Ryugu Asteroid Impact Crater Analysis Illuminates Complicated Geological History

Asteroid Ryugu

Photograph of the full disc of the asteroid 162173 Ryugu, as it appeared to the Hayabusa2 spacecraft at 03:50 UTC on June 26, 2018. The photograph was taken by the spacecraft’s Optical Navigation Camera – Telescopic (ONC-T) at a distance of 20 kilometers (12 miles). 162173 Ryugu is the 23rd minor planet studied by a spacecraft in-situ, and is the target of the second ever sample-return mission to an asteroid, Hayabusa2.

Analysis of the impact craters on Ryugu using the spacecraft Hayabusa 2’s remote sensing image data has illuminated the geological history of the Near-Earth asteroid.

A research group led by Assistant Professor Naoyuki Hirata of the Department of Planetology at Kobe University’s Graduate School of Science revealed 77 craters on Ryugu. Through analyzing the location patterns and characteristics of the craters, they determined that the asteroid’s eastern and western hemispheres were formed at different periods of time.

It is hoped that the collected data can be used as a basis for future asteroid research and analysis.

These results were first published in the American Scientific Journal ‘Icarus’ on November 5, 2019.


The Japan Space Agency (JAXA)’s Hayabusa 2 has been used to carry out various missions to increase our understanding of the spinning top-shaped, Near-Earth asteroid Ryugu. Since arriving in June 2018, the unmanned spacecraft has taken samples and a great number of images of the asteroid. It is hoped that these can reveal more about Ryugu’s formation and history.

Size and Location of Craters on Ryugu

Figure 1: Size and location of craters on Ryugu (Figure from the Journal paper): The craters are numbered in order of size. Credit: Kobe University

This research group focused on using the image data to determine the number and location of impact craters on the asteroid. Impact craters are formed when a smaller asteroid or a comet hits the surface of the asteroid. Analyzing the spatial distribution and the number of impact craters can reveal the frequency of collisions and aid researchers in determining the age of different surface areas.

Research Methodology

First of all, the image data from Hayabusa 2 was analyzed. Hayabusa 2 has many different types of camera including Optical Navigation Cameras (ONC). The ONC team has been able to take around 5000 images of Ryugu, which have revealed many surface features- including impact craters. For this study, image data obtained from the ‘ONC-T’ camera between July 2018 and February 2019 was utilized. The research group had to determine which of these images showed craters. 340 images were used for crater counting, with stereopair images making it easier to identify the craters. A global image mosaic map was constructed from the ONC images and rendered onto the computer model of Ryugu’s shape. Small Body Mapping Tool software was then used to measure the size, latitude, and longitude of the craters. A LiDAR (Light Detection and Ranging pulsed laser) was also utilized to determine the overall size of Ryugu.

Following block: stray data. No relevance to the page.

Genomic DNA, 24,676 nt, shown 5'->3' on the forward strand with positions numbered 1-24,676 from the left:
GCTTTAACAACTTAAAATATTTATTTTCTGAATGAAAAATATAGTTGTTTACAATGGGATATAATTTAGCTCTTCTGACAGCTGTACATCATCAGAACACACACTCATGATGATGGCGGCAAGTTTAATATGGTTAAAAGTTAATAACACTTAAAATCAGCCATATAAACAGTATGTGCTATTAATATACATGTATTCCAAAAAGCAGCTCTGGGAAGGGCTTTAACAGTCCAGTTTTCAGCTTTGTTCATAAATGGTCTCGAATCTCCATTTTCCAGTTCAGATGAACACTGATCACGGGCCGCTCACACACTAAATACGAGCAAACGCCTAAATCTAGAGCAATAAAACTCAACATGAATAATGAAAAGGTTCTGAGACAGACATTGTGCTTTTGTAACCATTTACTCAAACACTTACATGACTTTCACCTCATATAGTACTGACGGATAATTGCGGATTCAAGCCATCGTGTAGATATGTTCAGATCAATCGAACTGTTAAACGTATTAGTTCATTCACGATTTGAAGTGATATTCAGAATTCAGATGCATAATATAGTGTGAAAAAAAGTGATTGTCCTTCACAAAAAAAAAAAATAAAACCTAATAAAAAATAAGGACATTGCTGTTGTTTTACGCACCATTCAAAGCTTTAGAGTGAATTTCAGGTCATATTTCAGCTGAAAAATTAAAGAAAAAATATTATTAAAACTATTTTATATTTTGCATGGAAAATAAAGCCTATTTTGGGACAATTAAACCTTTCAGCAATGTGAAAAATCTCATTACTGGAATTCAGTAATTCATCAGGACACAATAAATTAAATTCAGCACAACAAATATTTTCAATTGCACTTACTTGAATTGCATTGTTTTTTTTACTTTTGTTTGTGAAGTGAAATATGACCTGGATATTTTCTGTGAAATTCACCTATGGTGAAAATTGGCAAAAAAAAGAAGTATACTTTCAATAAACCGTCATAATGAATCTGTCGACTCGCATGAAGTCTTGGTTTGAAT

Images of Each Identified Crater on Ryugu

Figure 2: Individual images of each identified crater on Ryugu (Figure from the Journal paper). Credit: Kobe University

The depressions identified on Ryugu were divided into four categories- depending on how evident their circular appearance was. Category I to III depressions were classified as distinct craters. Category IV depressions only had quasi-circular features, therefore it was hard to determine whether they were craters or not. Many craters were filled with boulders or lacked a distinct shape. Depressions that were too vague to determine were left out of the results.

Research Results:

The research team were able to identify all impact craters over 10 to 20m in diameter on Ryugu’s entire surface- a total of 77 craters. Furthermore, a pattern was discovered in their distribution. The section of the eastern hemisphere near the meridian was found to have the most craters. This is the area near the large crater named Cendrillon — which is one of Ryugu’s biggest. In contrast, there are hardly any craters in the western hemisphere- suggesting that this part of the asteroid was formed later. The analysis also revealed that there are more craters at lower latitudes than at higher latitudes on Ryugu. In other words, there are very few craters in Ryugu’s polar regions.

The equatorial ridge in the eastern hemisphere was determined to be a fossil structure. When asteroids like Ryugu rotate at high speeds, this can alter their shape. It is thought that this ridge formed in the distant past during a period when it only took Ryugu 3 hours to rotate. As the eastern hemisphere and western hemisphere were formed at different periods of the asteroid’s history- this suggests that there have been at least two instances where Ryugu’s rotational speed has increased.

Reference: “The spatial distribution of impact craters on Ryugu” by Naoyuki Hirata, Tomokatsu Morota, Yuichiro Cho, Masanori Kanamaru, Sei-ichiro Watanabe, Seiji Sugita, Naru Hirata, Yukio Yamamoto, Rina Noguchi, Yuri Shimaki, Eri Tatsumi, Kazuo Yoshioka, Hirotaka Sawada, Yasuhiro Yokota, Naoya Sakatani, Masahiko Hayakawa, Moe Matsuoka, Rie Honda, Shingo Kameda, Manabu Yamada, Toru Kouyama, Hidehiko Suzuki, Chikatoshi Honda, Kazunori Ogawa, Yuichi Tsuda, Makoto Yoshikawa, Takanao Saiki, Satoshi Tanaka, Fuyuto Terui, Satoru Nakazawa, Shota Kikuchi, Tomohiro Yamaguchi, Naoko Ogawa, Go Ono, Yuya Mimasu, Kent Yoshikawa, Tadateru Takahashi, Yuto Takei, Atsushi Fujii, Hiroshi Takeuchi, Tatsuaki Okada, Kei Shirai and Yu-ichi Iijima, 5 November 2019, Icarus.
DOI: 10.1016/j.icarus.2019.113527

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